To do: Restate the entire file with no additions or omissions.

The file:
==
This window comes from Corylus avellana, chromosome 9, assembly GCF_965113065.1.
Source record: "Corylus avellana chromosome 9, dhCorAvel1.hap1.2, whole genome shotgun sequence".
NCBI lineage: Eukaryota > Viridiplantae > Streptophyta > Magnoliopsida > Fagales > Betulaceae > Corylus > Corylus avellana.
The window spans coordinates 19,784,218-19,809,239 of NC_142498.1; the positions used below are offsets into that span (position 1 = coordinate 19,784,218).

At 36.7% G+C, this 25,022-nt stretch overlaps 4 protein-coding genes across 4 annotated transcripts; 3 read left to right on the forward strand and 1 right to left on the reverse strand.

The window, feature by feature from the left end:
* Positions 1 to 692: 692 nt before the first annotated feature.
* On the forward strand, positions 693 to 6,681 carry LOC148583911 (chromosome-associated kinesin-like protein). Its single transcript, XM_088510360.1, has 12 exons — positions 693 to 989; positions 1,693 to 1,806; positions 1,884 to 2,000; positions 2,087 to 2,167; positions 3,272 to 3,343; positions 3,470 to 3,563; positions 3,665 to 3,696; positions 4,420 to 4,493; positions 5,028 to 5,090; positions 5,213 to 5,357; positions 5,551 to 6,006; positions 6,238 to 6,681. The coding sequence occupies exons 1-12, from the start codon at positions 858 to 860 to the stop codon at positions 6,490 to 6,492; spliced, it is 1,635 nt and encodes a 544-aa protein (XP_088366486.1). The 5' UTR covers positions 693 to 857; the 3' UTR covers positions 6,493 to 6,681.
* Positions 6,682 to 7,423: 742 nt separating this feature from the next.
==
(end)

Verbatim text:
This window comes from Corylus avellana, chromosome 9, assembly GCF_965113065.1.
Source record: "Corylus avellana chromosome 9, dhCorAvel1.hap1.2, whole genome shotgun sequence".
NCBI lineage: Eukaryota > Viridiplantae > Streptophyta > Magnoliopsida > Fagales > Betulaceae > Corylus > Corylus avellana.
The window spans coordinates 19,784,218-19,809,239 of NC_142498.1; the positions used below are offsets into that span (position 1 = coordinate 19,784,218).

At 36.7% G+C, this 25,022-nt stretch overlaps 4 protein-coding genes across 4 annotated transcripts; 3 read left to right on the forward strand and 1 right to left on the reverse strand.

The window, feature by feature from the left end:
* Positions 1 to 692: 692 nt before the first annotated feature.
* On the forward strand, positions 693 to 6,681 carry LOC148583911 (chromosome-associated kinesin-like protein). Its single transcript, XM_088510360.1, has 12 exons — positions 693 to 989; positions 1,693 to 1,806; positions 1,884 to 2,000; positions 2,087 to 2,167; positions 3,272 to 3,343; positions 3,470 to 3,563; positions 3,665 to 3,696; positions 4,420 to 4,493; positions 5,028 to 5,090; positions 5,213 to 5,357; positions 5,551 to 6,006; positions 6,238 to 6,681. The coding sequence occupies exons 1-12, from the start codon at positions 858 to 860 to the stop codon at positions 6,490 to 6,492; spliced, it is 1,635 nt and encodes a 544-aa protein (XP_088366486.1). The 5' UTR covers positions 693 to 857; the 3' UTR covers positions 6,493 to 6,681.
* Positions 6,682 to 7,423: 742 nt separating this feature from the next.